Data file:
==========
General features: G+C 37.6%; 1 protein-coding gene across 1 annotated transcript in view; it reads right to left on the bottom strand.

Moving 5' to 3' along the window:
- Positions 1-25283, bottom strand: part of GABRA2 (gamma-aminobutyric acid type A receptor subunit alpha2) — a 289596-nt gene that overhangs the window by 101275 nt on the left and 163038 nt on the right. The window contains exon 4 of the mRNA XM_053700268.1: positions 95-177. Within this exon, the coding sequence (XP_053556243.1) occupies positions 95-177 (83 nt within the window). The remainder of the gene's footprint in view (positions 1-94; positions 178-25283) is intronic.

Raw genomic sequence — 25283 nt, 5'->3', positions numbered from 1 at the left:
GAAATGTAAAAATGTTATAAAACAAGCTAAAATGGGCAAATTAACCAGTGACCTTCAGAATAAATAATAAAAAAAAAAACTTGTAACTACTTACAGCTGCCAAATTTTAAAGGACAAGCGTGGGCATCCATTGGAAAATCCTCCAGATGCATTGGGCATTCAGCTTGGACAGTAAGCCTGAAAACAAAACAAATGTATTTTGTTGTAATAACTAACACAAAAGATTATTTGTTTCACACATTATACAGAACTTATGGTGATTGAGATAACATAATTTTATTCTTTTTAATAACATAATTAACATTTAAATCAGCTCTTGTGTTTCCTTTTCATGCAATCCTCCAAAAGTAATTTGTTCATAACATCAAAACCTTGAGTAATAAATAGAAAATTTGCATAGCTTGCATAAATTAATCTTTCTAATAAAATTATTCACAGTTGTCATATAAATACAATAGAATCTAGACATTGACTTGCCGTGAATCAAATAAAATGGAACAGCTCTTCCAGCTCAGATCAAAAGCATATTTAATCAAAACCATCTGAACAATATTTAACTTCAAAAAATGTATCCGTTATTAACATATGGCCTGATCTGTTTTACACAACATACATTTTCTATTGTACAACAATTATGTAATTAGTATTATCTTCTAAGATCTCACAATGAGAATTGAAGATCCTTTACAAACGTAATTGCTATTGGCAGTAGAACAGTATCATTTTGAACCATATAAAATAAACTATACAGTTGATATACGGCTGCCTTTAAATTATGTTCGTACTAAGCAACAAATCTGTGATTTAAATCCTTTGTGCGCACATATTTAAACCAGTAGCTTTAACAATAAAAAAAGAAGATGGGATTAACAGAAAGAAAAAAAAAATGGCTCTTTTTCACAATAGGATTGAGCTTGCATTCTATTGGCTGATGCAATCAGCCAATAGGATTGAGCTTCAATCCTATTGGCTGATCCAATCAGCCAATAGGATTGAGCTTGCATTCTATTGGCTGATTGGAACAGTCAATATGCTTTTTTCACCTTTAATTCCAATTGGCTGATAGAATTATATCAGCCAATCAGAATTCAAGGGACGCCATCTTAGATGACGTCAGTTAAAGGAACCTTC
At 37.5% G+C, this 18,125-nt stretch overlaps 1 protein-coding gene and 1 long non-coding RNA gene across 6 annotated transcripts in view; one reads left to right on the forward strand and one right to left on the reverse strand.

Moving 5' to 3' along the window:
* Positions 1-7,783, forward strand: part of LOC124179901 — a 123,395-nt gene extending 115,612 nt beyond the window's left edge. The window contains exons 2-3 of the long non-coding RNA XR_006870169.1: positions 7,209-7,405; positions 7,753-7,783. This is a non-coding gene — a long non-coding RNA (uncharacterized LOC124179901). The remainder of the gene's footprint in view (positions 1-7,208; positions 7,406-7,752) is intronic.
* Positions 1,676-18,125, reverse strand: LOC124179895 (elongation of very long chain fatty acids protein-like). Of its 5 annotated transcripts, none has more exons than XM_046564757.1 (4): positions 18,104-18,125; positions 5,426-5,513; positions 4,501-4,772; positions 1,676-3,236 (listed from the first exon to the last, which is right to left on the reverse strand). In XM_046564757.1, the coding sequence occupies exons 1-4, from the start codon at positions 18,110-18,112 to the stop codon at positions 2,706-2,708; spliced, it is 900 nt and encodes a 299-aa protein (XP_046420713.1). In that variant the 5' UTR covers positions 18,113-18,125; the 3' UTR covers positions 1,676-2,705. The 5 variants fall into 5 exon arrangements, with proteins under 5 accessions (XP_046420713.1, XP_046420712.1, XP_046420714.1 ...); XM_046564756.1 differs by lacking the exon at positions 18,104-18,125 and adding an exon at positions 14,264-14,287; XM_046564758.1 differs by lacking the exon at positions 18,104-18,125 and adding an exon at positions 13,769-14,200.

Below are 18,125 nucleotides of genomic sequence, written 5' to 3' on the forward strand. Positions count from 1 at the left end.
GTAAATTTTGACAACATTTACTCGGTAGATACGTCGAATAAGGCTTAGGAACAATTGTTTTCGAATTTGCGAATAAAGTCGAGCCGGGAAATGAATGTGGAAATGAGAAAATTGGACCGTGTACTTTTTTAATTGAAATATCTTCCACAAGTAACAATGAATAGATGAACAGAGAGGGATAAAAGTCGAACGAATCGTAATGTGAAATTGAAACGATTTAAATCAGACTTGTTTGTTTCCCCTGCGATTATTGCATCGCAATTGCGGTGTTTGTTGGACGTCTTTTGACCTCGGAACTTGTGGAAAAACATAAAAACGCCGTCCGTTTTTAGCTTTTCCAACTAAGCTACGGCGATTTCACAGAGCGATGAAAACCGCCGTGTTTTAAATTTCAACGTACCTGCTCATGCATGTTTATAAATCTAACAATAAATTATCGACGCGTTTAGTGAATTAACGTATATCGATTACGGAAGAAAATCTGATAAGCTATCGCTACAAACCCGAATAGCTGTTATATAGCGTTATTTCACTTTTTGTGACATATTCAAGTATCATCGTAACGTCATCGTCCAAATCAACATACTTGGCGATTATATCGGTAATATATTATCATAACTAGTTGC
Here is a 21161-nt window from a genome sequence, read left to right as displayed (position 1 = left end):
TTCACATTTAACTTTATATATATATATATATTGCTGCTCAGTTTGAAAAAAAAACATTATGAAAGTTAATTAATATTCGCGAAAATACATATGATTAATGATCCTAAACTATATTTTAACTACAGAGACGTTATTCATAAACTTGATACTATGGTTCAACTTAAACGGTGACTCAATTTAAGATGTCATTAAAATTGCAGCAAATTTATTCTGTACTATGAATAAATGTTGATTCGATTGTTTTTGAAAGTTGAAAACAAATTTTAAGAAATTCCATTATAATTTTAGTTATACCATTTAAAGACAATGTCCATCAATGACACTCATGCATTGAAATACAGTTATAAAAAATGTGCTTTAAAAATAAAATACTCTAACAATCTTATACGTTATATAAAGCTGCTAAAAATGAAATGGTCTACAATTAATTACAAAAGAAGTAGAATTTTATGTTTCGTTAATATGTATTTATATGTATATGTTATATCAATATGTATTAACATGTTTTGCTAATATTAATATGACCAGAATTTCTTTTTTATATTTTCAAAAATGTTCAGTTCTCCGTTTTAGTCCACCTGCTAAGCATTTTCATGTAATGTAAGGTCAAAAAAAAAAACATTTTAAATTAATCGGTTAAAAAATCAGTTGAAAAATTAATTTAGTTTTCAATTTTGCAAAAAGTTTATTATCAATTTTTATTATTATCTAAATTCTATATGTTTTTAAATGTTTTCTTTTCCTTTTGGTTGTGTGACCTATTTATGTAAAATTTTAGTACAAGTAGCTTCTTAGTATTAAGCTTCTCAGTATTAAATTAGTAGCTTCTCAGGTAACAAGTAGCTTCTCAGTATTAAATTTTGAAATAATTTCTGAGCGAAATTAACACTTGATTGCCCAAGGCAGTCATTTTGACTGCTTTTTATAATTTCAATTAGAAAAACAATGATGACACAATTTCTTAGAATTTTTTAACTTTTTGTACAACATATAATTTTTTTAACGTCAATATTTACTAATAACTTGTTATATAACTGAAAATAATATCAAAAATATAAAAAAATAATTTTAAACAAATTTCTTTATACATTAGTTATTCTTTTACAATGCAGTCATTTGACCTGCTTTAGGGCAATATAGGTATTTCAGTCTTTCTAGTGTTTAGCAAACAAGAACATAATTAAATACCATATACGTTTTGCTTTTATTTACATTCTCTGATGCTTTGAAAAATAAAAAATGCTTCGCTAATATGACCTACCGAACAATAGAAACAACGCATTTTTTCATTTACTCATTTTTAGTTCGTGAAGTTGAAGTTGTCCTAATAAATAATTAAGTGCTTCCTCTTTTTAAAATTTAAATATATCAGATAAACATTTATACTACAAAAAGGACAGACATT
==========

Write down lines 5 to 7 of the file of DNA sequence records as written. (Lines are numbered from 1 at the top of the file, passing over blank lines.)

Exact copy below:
GAAATGTAAAAATGTTATAAAACAAGCTAAAATGGGCAAATTAACCAGTGACCTTCAGAATAAATAATAAAAAAAAAAACTTGTAACTACTTACAGCTGCCAAATTTTAAAGGACAAGCGTGGGCATCCATTGGAAAATCCTCCAGATGCATTGGGCATTCAGCTTGGACAGTAAGCCTGAAAACAAAACAAATGTATTTTGTTGTAATAACTAACACAAAAGATTATTTGTTTCACACATTATACAGAACTTATGGTGATTGAGATAACATAATTTTATTCTTTTTAATAACATAATTAACATTTAAATCAGCTCTTGTGTTTCCTTTTCATGCAATCCTCCAAAAGTAATTTGTTCATAACATCAAAACCTTGAGTAATAAATAGAAAATTTGCATAGCTTGCATAAATTAATCTTTCTAATAAAATTATTCACAGTTGTCATATAAATACAATAGAATCTAGACATTGACTTGCCGTGAATCAAATAAAATGGAACAGCTCTTCCAGCTCAGATCAAAAGCATATTTAATCAAAACCATCTGAACAATATTTAACTTCAAAAAATGTATCCGTTATTAACATATGGCCTGATCTGTTTTACACAACATACATTTTCTATTGTACAACAATTATGTAATTAGTATTATCTTCTAAGATCTCACAATGAGAATTGAAGATCCTTTACAAACGTAATTGCTATTGGCAGTAGAACAGTATCATTTTGAACCATATAAAATAAACTATACAGTTGATATACGGCTGCCTTTAAATTATGTTCGTACTAAGCAACAAATCTGTGATTTAAATCCTTTGTGCGCACATATTTAAACCAGTAGCTTTAACAATAAAAAAAGAAGATGGGATTAACAGAAAGAAAAAAAAAATGGCTCTTTTTCACAATAGGATTGAGCTTGCATTCTATTGGCTGATGCAATCAGCCAATAGGATTGAGCTTCAATCCTATTGGCTGATCCAATCAGCCAATAGGATTGAGCTTGCATTCTATTGGCTGATTGGAACAGTCAATATGCTTTTTTCACCTTTAATTCCAATTGGCTGATAGAATTATATCAGCCAATCAGAATTCAAGGGACGCCATCTTAGATGACGTCAGTTAAAGGAACCTTC
At 37.5% G+C, this 18,125-nt stretch overlaps 1 protein-coding gene and 1 long non-coding RNA gene across 6 annotated transcripts in view; one reads left to right on the forward strand and one right to left on the reverse strand.

Moving 5' to 3' along the window: